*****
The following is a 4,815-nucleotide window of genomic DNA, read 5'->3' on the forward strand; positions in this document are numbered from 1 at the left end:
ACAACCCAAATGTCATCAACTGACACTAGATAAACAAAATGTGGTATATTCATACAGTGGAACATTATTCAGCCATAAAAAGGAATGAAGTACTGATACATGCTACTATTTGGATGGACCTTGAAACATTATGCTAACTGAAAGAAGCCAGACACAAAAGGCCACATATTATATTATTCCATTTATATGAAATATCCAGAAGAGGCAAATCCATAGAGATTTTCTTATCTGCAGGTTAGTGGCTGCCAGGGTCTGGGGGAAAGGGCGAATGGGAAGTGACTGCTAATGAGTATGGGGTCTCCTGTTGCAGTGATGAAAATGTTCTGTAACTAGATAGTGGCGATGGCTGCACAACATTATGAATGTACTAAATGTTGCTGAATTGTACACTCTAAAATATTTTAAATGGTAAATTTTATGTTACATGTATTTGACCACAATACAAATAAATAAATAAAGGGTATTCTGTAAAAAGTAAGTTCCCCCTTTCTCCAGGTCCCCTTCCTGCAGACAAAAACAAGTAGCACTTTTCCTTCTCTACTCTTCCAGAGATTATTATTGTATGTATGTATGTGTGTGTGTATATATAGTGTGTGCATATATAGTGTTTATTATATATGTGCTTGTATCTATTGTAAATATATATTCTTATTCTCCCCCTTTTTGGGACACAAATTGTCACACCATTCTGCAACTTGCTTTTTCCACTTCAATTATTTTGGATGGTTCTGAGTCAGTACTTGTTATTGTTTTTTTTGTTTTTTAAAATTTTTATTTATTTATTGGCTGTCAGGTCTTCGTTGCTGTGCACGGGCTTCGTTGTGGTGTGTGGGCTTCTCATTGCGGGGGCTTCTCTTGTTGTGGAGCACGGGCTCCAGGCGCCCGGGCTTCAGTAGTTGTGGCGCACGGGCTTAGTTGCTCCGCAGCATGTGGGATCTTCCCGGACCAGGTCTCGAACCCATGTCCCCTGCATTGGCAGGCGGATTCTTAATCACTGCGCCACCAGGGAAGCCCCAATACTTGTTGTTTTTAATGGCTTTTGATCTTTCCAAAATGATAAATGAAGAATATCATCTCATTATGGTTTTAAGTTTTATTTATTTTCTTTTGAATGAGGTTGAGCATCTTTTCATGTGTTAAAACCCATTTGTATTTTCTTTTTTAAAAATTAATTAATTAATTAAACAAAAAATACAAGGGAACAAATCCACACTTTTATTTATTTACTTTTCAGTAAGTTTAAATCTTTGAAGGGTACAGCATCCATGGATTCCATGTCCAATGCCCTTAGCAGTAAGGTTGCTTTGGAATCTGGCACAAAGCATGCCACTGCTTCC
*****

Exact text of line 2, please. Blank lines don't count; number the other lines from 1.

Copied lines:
ACAACCCAAATGTCATCAACTGACACTAGATAAACAAAATGTGGTATATTCATACAGTGGAACATTATTCAGCCATAAAAAGGAATGAAGTACTGATACATGCTACTATTTGGATGGACCTTGAAACATTATGCTAACTGAAAGAAGCCAGACACAAAAGGCCACATATTATATTATTCCATTTATATGAAATATCCAGAAGAGGCAAATCCATAGAGATTTTCTTATCTGCAGGTTAGTGGCTGCCAGGGTCTGGGGGAAAGGGCGAATGGGAAGTGACTGCTAATGAGTATGGGGTCTCCTGTTGCAGTGATGAAAATGTTCTGTAACTAGATAGTGGCGATGGCTGCACAACATTATGAATGTACTAAATGTTGCTGAATTGTACACTCTAAAATATTTTAAATGGTAAATTTTATGTTACATGTATTTGACCACAATACAAATAAATAAATAAAGGGTATTCTGTAAAAAGTAAGTTCCCCCTTTCTCCAGGTCCCCTTCCTGCAGACAAAAACAAGTAGCACTTTTCCTTCTCTACTCTTCCAGAGATTATTATTGTATGTATGTATGTGTGTGTGTATATATAGTGTGTGCATATATAGTGTTTATTATATATGTGCTTGTATCTATTGTAAATATATATTCTTATTCTCCCCCTTTTTGGGACACAAATTGTCACACCATTCTGCAACTTGCTTTTTCCACTTCAATTATTTTGGATGGTTCTGAGTCAGTACTTGTTATTGTTTTTTTTGTTTTTTAAAATTTTTATTTATTTATTGGCTGTCAGGTCTTCGTTGCTGTGCACGGGCTTCGTTGTGGTGTGTGGGCTTCTCATTGCGGGGGCTTCTCTTGTTGTGGAGCACGGGCTCCAGGCGCCCGGGCTTCAGTAGTTGTGGCGCACGGGCTTAGTTGCTCCGCAGCATGTGGGATCTTCCCGGACCAGGTCTCGAACCCATGTCCCCTGCATTGGCAGGCGGATTCTTAATCACTGCGCCACCAGGGAAGCCCCAATACTTGTTGTTTTTAATGGCTTTTGATCTTTCCAAAATGATAAATGAAGAATATCATCTCATTATGGTTTTAAGTTTTATTTATTTTCTTTTGAATGAGGTTGAGCATCTTTTCATGTGTTAAAACCCATTTGTATTTTCTTTTTTAAAAATTAATTAATTAATTAAACAAAAAATACAAGGGAACAAATCCACACTTTTATTTATTTACTTTTCAGTAAGTTTAAATCTTTGAAGGGTACAGCATCCATGGATTCCATGTCCAATGCCCTTAGCAGTAAGGTTGCTTTGGAATCTGGCACAAAGCATGCCACTGCTTCC